The Morning Paper
It was seven o’ clock in the morning when Beatrice Brooks began her stroll down to the corner store for the morning paper. It was her routine every day except Fridays. In her opinion, the Friday paper was thin on content and not worth the read. After pouring herself a warm cup of coffee, she approached the counter to pay for her items. She noticed Fred, the usual clerk, was not there. He had worked the store’s register for many years. This was out of the ordinary and she asked where he might be. The man just shrugged his shoulders. Beatrice found this rude, placed her exact payment on the counter and was on her way to the city park. Located just across the street, the park was known for its flowering dogwoods and magnolias. There were several benches along the pea gravel path. She would never sit at the same bench two days in a row. Today, she would pick out a bench in the shade. She unfolded the paper. On the bottom half of the front page the headline read, Home Invasion Kills One. The story revealed there was a witness who saw someone enter the house. He was tall and wore a dark brown overcoat. The witness also noticed the intruder’s salt and pepper facial stubble and the hair on his head was quite messy. The story was continued on another page. Beatrice always found that annoying. She wanted the whole story right in front of her. She understood the marketing aspect. She just did not like it.
The smell of her morning coffee caused her to drift from the paper. She picked up the coffee and took a few sips. A glance to the right, then, over to the left. There did not appear to be anyone in the park. She thought that was odd. “All for the better,” was the voice in her head. She skimmed some other headlines. Nothing caught here interest. She opened up the local sports section. Always staying up to date in regards to the high school sports was a priority. It was good small talk with her friends.
While not completely setting the paper down, Beatrice stared out into the park and watched the world. She was entranced by the leaves dancing in the wind and the birds that darted from tree to tree. A few hours passed. Out of the corner of her eye she noticed a figure approaching from the left. Beatrice curled the paper down, then back up again. She minded her own business. The man sat down next to her and did not say a word. Beatrice found this unsettling. Inside her head she noted that it must be a day for rude people. She looked over her right shoulder. He was staring straight out across the park. She froze in terror. A tall man, overcoat, and unshaven. “Could this be the suspect in the paper?” thought Beatrice.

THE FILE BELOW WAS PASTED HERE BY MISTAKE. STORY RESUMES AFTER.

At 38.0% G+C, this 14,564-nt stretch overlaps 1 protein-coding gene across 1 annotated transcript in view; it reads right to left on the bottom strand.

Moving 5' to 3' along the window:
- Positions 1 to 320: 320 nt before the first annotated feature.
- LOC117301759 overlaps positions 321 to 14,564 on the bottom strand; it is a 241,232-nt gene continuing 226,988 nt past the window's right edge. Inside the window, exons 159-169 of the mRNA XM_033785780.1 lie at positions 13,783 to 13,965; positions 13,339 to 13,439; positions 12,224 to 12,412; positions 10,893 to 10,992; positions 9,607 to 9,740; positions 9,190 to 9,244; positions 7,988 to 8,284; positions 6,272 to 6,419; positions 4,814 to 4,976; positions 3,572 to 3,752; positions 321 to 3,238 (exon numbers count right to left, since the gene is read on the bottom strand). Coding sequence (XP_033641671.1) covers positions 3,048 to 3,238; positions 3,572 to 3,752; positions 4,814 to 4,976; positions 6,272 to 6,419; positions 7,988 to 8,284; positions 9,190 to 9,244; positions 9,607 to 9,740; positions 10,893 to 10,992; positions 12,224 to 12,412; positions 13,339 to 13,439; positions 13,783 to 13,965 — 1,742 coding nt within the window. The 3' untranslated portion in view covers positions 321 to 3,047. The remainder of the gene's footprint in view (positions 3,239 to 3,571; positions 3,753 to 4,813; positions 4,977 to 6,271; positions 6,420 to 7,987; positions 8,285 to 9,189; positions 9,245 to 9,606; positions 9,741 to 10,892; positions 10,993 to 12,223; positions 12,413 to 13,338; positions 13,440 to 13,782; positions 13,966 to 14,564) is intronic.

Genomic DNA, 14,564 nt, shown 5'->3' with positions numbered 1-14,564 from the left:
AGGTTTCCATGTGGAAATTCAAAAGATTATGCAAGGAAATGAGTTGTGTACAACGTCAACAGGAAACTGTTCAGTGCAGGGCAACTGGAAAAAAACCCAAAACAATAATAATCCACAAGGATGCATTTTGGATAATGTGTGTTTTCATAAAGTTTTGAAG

The man got up and walked toward the corner store. He proceeded up the block. Beatrice watched until she felt safe. Fumbling through the paper, she found the rest of the article. The witness recalled seeing the man run to the corner of Oak Street and Briar Lane. “Well, that is my corner. I live on Oak,” Beatrice said. She was so engrossed in the article that she did not notice two of her friends passing by until it was too late. It was strange they did not stop or at least say hello. She blamed herself for burying her nose in the paper. She was shaking from the encounter and decided to go home.
As she approached the corner, the police were there. Police tape cordoned off a small area. A crime scene investigator was kneeling down and taking photos with one of those newfangled smart phones. She noticed a bloody knife on the sidewalk. She was dumbfounded because it would have been easy to spot the knife on the morning trip to the corner store. She tried to get an officer’s attention but they ignored her. Beatrice wanted to hurry home but at her age nothing was done quickly. Within one hundred feet of her home, she could see that man standing on her porch. She was not afraid. Instead, she was angry. Her mind raced with visions of someone prying open her door and ruining the character of the front entry. A magnolia tree blocked her view and she lost sight of him.
Beatrice went up to her front door. It still appeared locked. She used her key. A wave of relief tingled down her spine. “This is quite a day,” said Beatrice. “I’m going to make some fresh coffee and finish that story.” It was not long before her small, charming home was filled with the aroma of hazelnut. She sat down on the couch and placed her coffee on the nightstand to the right. Now covered with creases and out of order, she picked up the paper. She held her breath as the story mentioned the home invasion occurred on Oak Street. The crime was being treated as a homicide. The detective was leaning toward a suspect and victim relationship. This was because there was no evidence of forced entry. “A murder on my own street,” gasped Beatrice. She continued to read. The woman was found dead on the couch with no apparent struggle. A possible murder weapon was located at the street corner. The woman, Beatrice Brooks, was killed at about six-thirty in the morning and police discovered her body about four hours later.
“Is this a joke?’ Beatrice said aloud. “I am not dead!” She flips to the front page. The paper is dated Friday, June 15th. “Today is Thursday, June 14th,” Beatrice said with suspicion. Behind her there was the sound of heavy footsteps and the floorboards creaked. She turned and saw a tall man with messy hair. She noticed his dirty, salt and pepper facial stubble. He wore a dark brown overcoat. Then, she saw the knife.
-Charles Gandy 2015